I lingered tonight in the doorway of the nearly empty café, a constant drizzle on my shoulders, the sidewalk lit by a single streetlamp. In the glow of the apricot-colored walls, I could see the vinyl floor my husband installed (with leftover 12-inch tiles stacked in our basement from his flooring days), the oh-so-high ceiling our sons helped to paint, the old battle-axe of a convection oven that cranked out its roaring heat beginning at 5:30 every morning. The pastry case with a couple of plates of cookies, the cold case lined with pop cans, the blackboard with its chalked specials.
How many times have I dreamed of this place in the past ten years? How many times, while I slept, have I stepped back through these doors and resumed my rightful place in the kitchen? (Always, it's close to opening time, the shelves are empty, the customers lining up.)
So much history. Odd to think that the current owners have been here nearly twice as long as I was. (How is that even possible?) And even more curious that this storefront, where my heart resided for only a few short years, has taken on a significance of much greater proportions. Those years spanned two husbands, a car-accident/death, a multi-million dollar lawsuit, the demise of a long-standing friendship, and, ultimately, the loss of this very place. Hard to imagine that much living is possible in that amount of time.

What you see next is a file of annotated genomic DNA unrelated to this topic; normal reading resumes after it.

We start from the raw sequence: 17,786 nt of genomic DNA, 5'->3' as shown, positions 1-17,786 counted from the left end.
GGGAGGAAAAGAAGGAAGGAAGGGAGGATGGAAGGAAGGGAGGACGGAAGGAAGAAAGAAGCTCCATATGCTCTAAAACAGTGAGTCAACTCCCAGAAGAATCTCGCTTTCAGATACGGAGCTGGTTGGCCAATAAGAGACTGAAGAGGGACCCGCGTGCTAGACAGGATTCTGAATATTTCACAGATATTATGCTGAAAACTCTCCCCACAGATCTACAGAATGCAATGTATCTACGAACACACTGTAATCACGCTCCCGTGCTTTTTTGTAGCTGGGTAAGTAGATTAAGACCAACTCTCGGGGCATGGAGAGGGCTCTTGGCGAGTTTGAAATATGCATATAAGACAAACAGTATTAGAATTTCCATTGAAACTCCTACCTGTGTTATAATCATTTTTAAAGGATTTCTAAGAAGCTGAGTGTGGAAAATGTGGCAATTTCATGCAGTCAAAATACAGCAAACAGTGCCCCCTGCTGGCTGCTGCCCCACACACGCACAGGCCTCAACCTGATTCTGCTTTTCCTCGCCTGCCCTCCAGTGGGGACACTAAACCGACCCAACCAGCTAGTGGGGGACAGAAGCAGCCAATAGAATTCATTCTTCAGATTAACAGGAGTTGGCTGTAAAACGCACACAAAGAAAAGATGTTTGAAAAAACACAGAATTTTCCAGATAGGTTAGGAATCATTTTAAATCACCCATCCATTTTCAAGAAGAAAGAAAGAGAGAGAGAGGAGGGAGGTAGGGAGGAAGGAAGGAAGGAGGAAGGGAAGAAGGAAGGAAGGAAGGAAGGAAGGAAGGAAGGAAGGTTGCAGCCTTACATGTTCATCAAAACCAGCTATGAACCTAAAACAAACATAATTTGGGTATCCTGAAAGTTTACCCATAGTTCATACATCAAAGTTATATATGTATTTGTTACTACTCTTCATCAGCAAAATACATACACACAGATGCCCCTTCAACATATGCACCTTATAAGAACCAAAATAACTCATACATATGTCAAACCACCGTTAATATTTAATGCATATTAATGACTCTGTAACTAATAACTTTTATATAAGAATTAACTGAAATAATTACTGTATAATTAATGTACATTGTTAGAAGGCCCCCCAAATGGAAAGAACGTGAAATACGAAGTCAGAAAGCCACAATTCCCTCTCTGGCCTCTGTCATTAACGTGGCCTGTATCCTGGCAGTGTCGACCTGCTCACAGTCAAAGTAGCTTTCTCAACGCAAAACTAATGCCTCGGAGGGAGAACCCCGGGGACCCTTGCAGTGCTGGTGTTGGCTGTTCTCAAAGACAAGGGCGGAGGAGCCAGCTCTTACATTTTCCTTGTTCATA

And how many cases of butter? How many 50# sacks of flour did I heave into the plastic bins? How many times did I wrap a 10kg block of Callebaut dark chocolate in a clean towel and whack it with a hammer?
How to measure my broken heart? Teaspoons? Cups? Gallons?
I stood there, gazing in, not going in, not caring what the girl behind the counter was thinking. (Who is that strange woman, and why is she just staring?)
The light inside was soft and warm.
It felt like home, or a kind of home, the kind you can't go back to. And this time there was no sadness attached to it, only a sweetness of recall.
I stood as long as I wanted to.
It was my moment.
This was my life.